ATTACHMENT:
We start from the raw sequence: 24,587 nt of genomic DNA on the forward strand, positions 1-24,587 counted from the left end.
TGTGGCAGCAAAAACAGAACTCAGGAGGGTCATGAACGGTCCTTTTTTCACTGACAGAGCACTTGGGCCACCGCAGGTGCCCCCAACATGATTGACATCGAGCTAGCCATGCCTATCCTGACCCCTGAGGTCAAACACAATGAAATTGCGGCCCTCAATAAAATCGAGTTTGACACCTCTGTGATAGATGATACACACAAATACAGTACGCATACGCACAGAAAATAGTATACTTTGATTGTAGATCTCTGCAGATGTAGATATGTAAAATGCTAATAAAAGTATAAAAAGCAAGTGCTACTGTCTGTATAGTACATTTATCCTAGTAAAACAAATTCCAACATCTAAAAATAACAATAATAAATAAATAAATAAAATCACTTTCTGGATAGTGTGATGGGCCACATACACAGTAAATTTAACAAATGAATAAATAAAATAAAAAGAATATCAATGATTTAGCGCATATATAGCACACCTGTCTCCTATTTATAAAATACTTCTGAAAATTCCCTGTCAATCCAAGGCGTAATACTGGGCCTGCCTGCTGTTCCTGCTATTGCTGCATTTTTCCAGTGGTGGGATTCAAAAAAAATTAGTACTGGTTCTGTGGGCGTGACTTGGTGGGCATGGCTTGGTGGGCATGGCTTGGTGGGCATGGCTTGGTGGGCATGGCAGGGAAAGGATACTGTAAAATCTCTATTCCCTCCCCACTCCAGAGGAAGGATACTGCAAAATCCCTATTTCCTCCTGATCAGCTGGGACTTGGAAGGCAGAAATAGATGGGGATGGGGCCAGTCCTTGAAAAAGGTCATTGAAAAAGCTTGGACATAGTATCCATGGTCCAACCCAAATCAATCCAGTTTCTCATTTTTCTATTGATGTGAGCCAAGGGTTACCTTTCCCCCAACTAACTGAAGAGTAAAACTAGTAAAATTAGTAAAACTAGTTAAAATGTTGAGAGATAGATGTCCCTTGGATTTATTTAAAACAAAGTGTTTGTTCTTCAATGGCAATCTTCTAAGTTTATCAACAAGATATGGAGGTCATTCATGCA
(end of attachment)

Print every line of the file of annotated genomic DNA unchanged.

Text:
We start from the raw sequence: 24,587 nt of genomic DNA on the forward strand, positions 1-24,587 counted from the left end.
TGTGGCAGCAAAAACAGAACTCAGGAGGGTCATGAACGGTCCTTTTTTCACTGACAGAGCACTTGGGCCACCGCAGGTGCCCCCAACATGATTGACATCGAGCTAGCCATGCCTATCCTGACCCCTGAGGTCAAACACAATGAAATTGCGGCCCTCAATAAAATCGAGTTTGACACCTCTGTGATAGATGATACACACAAATACAGTACGCATACGCACAGAAAATAGTATACTTTGATTGTAGATCTCTGCAGATGTAGATATGTAAAATGCTAATAAAAGTATAAAAAGCAAGTGCTACTGTCTGTATAGTACATTTATCCTAGTAAAACAAATTCCAACATCTAAAAATAACAATAATAAATAAATAAATAAAATCACTTTCTGGATAGTGTGATGGGCCACATACACAGTAAATTTAACAAATGAATAAATAAAATAAAAAGAATATCAATGATTTAGCGCATATATAGCACACCTGTCTCCTATTTATAAAATACTTCTGAAAATTCCCTGTCAATCCAAGGCGTAATACTGGGCCTGCCTGCTGTTCCTGCTATTGCTGCATTTTTCCAGTGGTGGGATTCAAAAAAAATTAGTACTGGTTCTGTGGGCGTGACTTGGTGGGCATGGCTTGGTGGGCATGGCTTGGTGGGCATGGCTTGGTGGGCATGGCAGGGAAAGGATACTGTAAAATCTCTATTCCCTCCCCACTCCAGAGGAAGGATACTGCAAAATCCCTATTTCCTCCTGATCAGCTGGGACTTGGAAGGCAGAAATAGATGGGGATGGGGCCAGTCCTTGAAAAAGGTCATTGAAAAAGCTTGGACATAGTATCCATGGTCCAACCCAAATCAATCCAGTTTCTCATTTTTCTATTGATGTGAGCCAAGGGTTACCTTTCCCCCAACTAACTGAAGAGTAAAACTAGTAAAATTAGTAAAACTAGTTAAAATGTTGAGAGATAGATGTCCCTTGGATTTATTTAAAACAAAGTGTTTGTTCTTCAATGGCAATCTTCTAAGTTTATCAACAAGATATGGAGGTCATTCATGCA